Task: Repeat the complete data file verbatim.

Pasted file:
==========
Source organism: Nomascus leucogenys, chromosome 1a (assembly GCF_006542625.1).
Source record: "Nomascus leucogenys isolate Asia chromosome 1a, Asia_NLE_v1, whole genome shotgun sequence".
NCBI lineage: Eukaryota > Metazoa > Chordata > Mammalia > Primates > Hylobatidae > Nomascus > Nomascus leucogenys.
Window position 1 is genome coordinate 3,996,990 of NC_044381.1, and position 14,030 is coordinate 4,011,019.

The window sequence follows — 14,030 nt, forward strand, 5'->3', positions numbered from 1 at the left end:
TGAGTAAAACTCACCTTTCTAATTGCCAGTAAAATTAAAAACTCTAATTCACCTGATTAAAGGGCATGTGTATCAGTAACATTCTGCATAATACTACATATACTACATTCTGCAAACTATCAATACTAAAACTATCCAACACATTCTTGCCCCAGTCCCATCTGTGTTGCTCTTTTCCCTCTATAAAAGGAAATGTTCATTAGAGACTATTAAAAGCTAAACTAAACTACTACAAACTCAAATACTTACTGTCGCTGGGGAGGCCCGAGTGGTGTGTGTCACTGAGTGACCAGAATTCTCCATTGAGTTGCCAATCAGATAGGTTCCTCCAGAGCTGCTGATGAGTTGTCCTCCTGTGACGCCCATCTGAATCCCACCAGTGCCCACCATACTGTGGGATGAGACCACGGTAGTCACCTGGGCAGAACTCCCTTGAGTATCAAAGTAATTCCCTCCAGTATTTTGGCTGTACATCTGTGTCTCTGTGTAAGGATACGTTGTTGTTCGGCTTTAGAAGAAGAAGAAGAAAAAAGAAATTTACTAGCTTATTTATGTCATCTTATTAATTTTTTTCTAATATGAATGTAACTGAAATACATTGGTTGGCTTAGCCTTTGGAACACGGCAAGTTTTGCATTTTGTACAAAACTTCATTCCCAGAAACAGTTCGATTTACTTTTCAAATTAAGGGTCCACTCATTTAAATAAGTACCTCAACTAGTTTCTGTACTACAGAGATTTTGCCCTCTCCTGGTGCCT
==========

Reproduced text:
Source organism: Nomascus leucogenys, chromosome 1a (assembly GCF_006542625.1).
Source record: "Nomascus leucogenys isolate Asia chromosome 1a, Asia_NLE_v1, whole genome shotgun sequence".
NCBI lineage: Eukaryota > Metazoa > Chordata > Mammalia > Primates > Hylobatidae > Nomascus > Nomascus leucogenys.
Window position 1 is genome coordinate 3,996,990 of NC_044381.1, and position 14,030 is coordinate 4,011,019.

The window sequence follows — 14,030 nt, forward strand, 5'->3', positions numbered from 1 at the left end:
TGAGTAAAACTCACCTTTCTAATTGCCAGTAAAATTAAAAACTCTAATTCACCTGATTAAAGGGCATGTGTATCAGTAACATTCTGCATAATACTACATATACTACATTCTGCAAACTATCAATACTAAAACTATCCAACACATTCTTGCCCCAGTCCCATCTGTGTTGCTCTTTTCCCTCTATAAAAGGAAATGTTCATTAGAGACTATTAAAAGCTAAACTAAACTACTACAAACTCAAATACTTACTGTCGCTGGGGAGGCCCGAGTGGTGTGTGTCACTGAGTGACCAGAATTCTCCATTGAGTTGCCAATCAGATAGGTTCCTCCAGAGCTGCTGATGAGTTGTCCTCCTGTGACGCCCATCTGAATCCCACCAGTGCCCACCATACTGTGGGATGAGACCACGGTAGTCACCTGGGCAGAACTCCCTTGAGTATCAAAGTAATTCCCTCCAGTATTTTGGCTGTACATCTGTGTCTCTGTGTAAGGATACGTTGTTGTTCGGCTTTAGAAGAAGAAGAAGAAAAAAGAAATTTACTAGCTTATTTATGTCATCTTATTAATTTTTTTCTAATATGAATGTAACTGAAATACATTGGTTGGCTTAGCCTTTGGAACACGGCAAGTTTTGCATTTTGTACAAAACTTCATTCCCAGAAACAGTTCGATTTACTTTTCAAATTAAGGGTCCACTCATTTAAATAAGTACCTCAACTAGTTTCTGTACTACAGAGATTTTGCCCTCTCCTGGTGCCT